Suggested text for your library to review with the health department is:
Dear Library Member:
As you know, the [INSERT] [County Department of Health] is monitoring the development of COVID-19 in our county.
As you can see at the listing [here], the Department has determined that on DATE, a person with COVID-19 attended the [INSERT PROGRAM NAME] program at our library, which ran from TIME to TIME on DATE.
Because the [NAME] Library values every member, and because we believe knowledge is power, we are working with the county to notify individuals who we know were present at the event. As advised by the County’s guidance [here], encourage you to monitor yourself daily for symptoms of COVID-19.
Further information on what to do in the event of a health concern is on the Health Department’s website at [link].
Your library information is confidential and your participation in the [NAME] event will not be released unless upon your request.
Given that this is a situation related to the health and well-being of our community…[if] the Health Department request the names of program participants does CPLR  apply? If so, can you recommend a response to such a question.
Yes, the confidentiality requirement of CPLR 4509 absolutely still applies. Here is the language of that law:
Library records, which contain names or other personally identifying details regarding the users of public, free association, school, college and university libraries and library systems of this state, including but not limited to records related to the circulation of library materials, computer database searches, interlibrary loan transactions, reference queries, requests for photocopies of library materials, title reserve requests, or the use of audio-visual materials, films or records, shall be confidential and shall not be disclosed except that such records may be disclosed to the extent necessary for the proper operation of such library and shall be disclosed upon request or consent of the user or pursuant to subpoena, court order or where otherwise required by statute.
Because CPLR 4509 is so clear in its protection of patron information, I am not comfortable concluding that disclosure to a County Health Department is allowed for the “proper operation” of the library, or even in the case of a declared emergency. Even during times of trouble, we need to follow the law.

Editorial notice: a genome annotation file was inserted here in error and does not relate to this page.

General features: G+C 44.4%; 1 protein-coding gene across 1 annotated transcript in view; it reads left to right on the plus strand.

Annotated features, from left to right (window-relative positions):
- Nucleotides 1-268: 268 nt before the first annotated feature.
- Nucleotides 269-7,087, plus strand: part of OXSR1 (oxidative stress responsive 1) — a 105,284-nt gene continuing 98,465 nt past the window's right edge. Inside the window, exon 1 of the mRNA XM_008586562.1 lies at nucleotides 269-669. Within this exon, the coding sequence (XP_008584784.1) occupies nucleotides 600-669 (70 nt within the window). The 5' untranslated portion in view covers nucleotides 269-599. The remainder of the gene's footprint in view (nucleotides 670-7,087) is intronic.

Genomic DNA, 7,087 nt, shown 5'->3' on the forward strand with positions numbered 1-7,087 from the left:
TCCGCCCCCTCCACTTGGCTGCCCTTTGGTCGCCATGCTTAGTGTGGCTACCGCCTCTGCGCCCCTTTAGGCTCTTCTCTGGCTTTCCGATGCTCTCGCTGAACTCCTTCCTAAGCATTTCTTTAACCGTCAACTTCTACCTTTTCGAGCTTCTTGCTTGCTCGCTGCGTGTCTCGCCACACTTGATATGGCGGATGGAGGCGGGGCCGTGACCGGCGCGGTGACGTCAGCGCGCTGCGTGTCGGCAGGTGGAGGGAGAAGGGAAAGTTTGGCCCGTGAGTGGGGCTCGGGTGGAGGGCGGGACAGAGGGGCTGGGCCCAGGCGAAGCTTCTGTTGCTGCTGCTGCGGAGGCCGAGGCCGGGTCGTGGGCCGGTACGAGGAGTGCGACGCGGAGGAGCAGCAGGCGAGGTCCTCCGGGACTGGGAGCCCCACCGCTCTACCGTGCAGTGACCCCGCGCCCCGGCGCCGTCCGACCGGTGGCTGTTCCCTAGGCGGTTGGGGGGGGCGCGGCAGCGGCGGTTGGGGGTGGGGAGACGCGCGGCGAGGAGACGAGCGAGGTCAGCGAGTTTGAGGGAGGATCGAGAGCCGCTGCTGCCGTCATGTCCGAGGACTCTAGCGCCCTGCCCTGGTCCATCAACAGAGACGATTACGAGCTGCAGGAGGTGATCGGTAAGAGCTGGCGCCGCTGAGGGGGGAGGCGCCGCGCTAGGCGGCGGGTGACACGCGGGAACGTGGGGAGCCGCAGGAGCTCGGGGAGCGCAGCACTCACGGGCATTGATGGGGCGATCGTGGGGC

However, if the library has the capacity to do so, upon request of the Health Department, the library can write to the impacted patron, and see if the patron will request the disclosure.
Sample outreach to see if the patron wants their information released is:
As a result of a person who visited the [NAME] library testing positive for COVID-19, the county health department has the name and contact information of other patrons who visited during the [EVENT].
By law, your library information is confidential. Therefore, the [NAME] Library will only disclose your information if you request that we do so.
Please let us know if you would like us to release your name, address, and phone number on file with the library to the [COUNTY] County Health Department.
You may also directly call the County Health Department about this at [NUMBER]; if you do, tell this it is regarding the COVID-19 case as the [NAME] Library.
In the alternative, the County Health Department may obtain the information via a subpoena or court order.
Those are my answers to the member’s questions. Here are some additional thoughts:
Legal compliance and ethics are strong supports during tough times. Thank you to the member for thinking this situation through so thoroughly.
 10 NYCRR 2.16v
My question is: do public libraries have any legal obligation to collect emergency contact information for children (age 17 and under) attending library programs without a parent or caregiver present/on the premises? Our library is located on the campus of a school district, and we have access to the school district's library automation system, in addition to our own, so we could easily and quickly locate contact information for the parents/caregivers of children who attend our programs in the event of a medical or other type of emergency situation. We already have an unattended minor policy as well. Our Library Board wants to make sure that we are in compliance with both Federal and New York State law on this issue. Thank you.